Evan Wiig
318 supporters
Update posted 1 month ago

Petition to Forest City Washington, Vornado/Charles E. Smith, Bresler & Reiner, ANC Commissioners 6D

Preserve Community Space @ 4th & M SW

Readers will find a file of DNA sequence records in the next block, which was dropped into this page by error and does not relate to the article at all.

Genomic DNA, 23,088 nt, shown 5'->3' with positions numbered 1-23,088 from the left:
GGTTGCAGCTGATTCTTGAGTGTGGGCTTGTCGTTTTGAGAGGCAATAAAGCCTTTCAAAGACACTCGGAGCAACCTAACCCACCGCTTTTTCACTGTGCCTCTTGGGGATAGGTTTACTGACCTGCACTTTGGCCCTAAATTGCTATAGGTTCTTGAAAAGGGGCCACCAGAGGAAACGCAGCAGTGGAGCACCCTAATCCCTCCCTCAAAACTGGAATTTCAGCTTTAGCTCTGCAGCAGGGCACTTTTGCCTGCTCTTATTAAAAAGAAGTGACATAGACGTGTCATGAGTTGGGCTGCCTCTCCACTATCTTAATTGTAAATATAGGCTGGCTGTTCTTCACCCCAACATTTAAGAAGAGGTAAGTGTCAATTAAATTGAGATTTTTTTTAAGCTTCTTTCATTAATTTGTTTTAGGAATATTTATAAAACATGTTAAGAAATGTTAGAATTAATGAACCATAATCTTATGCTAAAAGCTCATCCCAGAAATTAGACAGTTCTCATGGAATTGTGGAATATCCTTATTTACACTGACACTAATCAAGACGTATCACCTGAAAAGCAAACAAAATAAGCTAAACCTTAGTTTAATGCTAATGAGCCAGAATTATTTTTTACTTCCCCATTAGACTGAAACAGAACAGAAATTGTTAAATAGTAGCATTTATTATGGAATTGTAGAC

Southwest is, and has been, a very special place to a community of people for a variety of reasons, and for a number of years. For starters, this includes its diversity: economically, racially, and architecturally; its proximity to the city and downtown, yet its quiet, small-town feel; its open, green spaces, and tree canopies. These particular characteristics, we believe, are vulnerable to money-driven development that has already taken place in other parts of the District and is the catalyst for this petition. This petition calls for the developers to design a space that utilizes how the community already uses the space. Development can bring benefits to a community by providing affordable housing, new places to socialize, and means to support local businesses. However, much of the development witnessed throughout the city has been fueled by profit, rather than community preservation or improvement. The plans consists of two buildings on the northwest and northeast sides of the intersection at 4th & M Street SW. The two buildings will add an additional 605 residential units to the area, with 41,870 square-feet of ground floor retail, and 38,110 square-feet of commercial space on the second floor. A minimum of 8% of the gross floor area will be dedicated to households earning up to 60% of Area Median Income, and five of the affordable units will be 3-bedroom apartments. There are 3 major concerns about the plan: loss of an important community space; increased density for an already suffering infrastructure; adding to an already unaffordable and homogenous housing market.    1) Market SW and the SW Community Farmers Market have grown to become important community spaces for the quadrant. It is great to be outside communally with neighbors on Friday nights, meeting new neighbors, chatting with the vendors, and sitting outside enjoying food and drinks. Then, come Saturday morning, the lot is packed at the Farmer’s Market (and parking has been added!). The area is being used and has a lot of traction. One asset of the space that cannot be overlooked is its accessibility to people of all incomes and its open invitation to people. It is great that neighbors can socialize or hang out in the space without spending money for planned or unplanned events. This environment is far more inviting and fitting with SW's character than people always having to pay to enjoy an outdoor patio area. 2) SW has not shown a great capacity for handling any additional car traffic. Our main thoroughfare, M St, already gets completely grid-locked when there are baseball games. This is before the Wharf fully opens with its 6,500-person capacity music venue, or the 1,000 other apartment/condo units being built around the corner. It begs the question, did the developers really think about SW’s current infrastructure when planning these buildings, or were they in pursuit of increasing their bottom line? 3) A high cost of living is the antithesis to maintaining or promoting a diverse neighborhood. Additionally, only offering studio, 1-bedroom, or 2-bedroom options doesn’t encourage families, or people, to stay in the city long term. Offering 8% of the total units at 60% of the median area income is a pitiful attempt at providing affordable housing. It is well known that affordable housing in the District is nearly nonexistent. In order to live comfortably in DC, an individual must earn $103k/year, although the individual median income is $73k. The math doesn't add up, and neither does the potential for creating long-standing, invested, communities. How will we continue to build a SW community when our neighbors are pushed out because they can no longer afford to raise a family here? For example, some of our SW friends, who are educated, middle-class, send their children to Amidon-Bowen, are engaged with the community, will, or already have, move out of the community because of how unaffordable it is.  How will we continue to build a SW community when our neighbors no longer have a space to be together communally? Ultimately, it comes down to what kind of community do we want. Do we want a transient community that does not think of SW as home? Or, do we want a SW that can be together communally, know thy neighbor, and keep that “small-town feel”? If the latter, then we argue that more high-rise luxury apartments is not the prudent path forward. We petition for the developers to use the land in a manner similar to how the community already uses it -- as an outdoor gathering space for neighbors.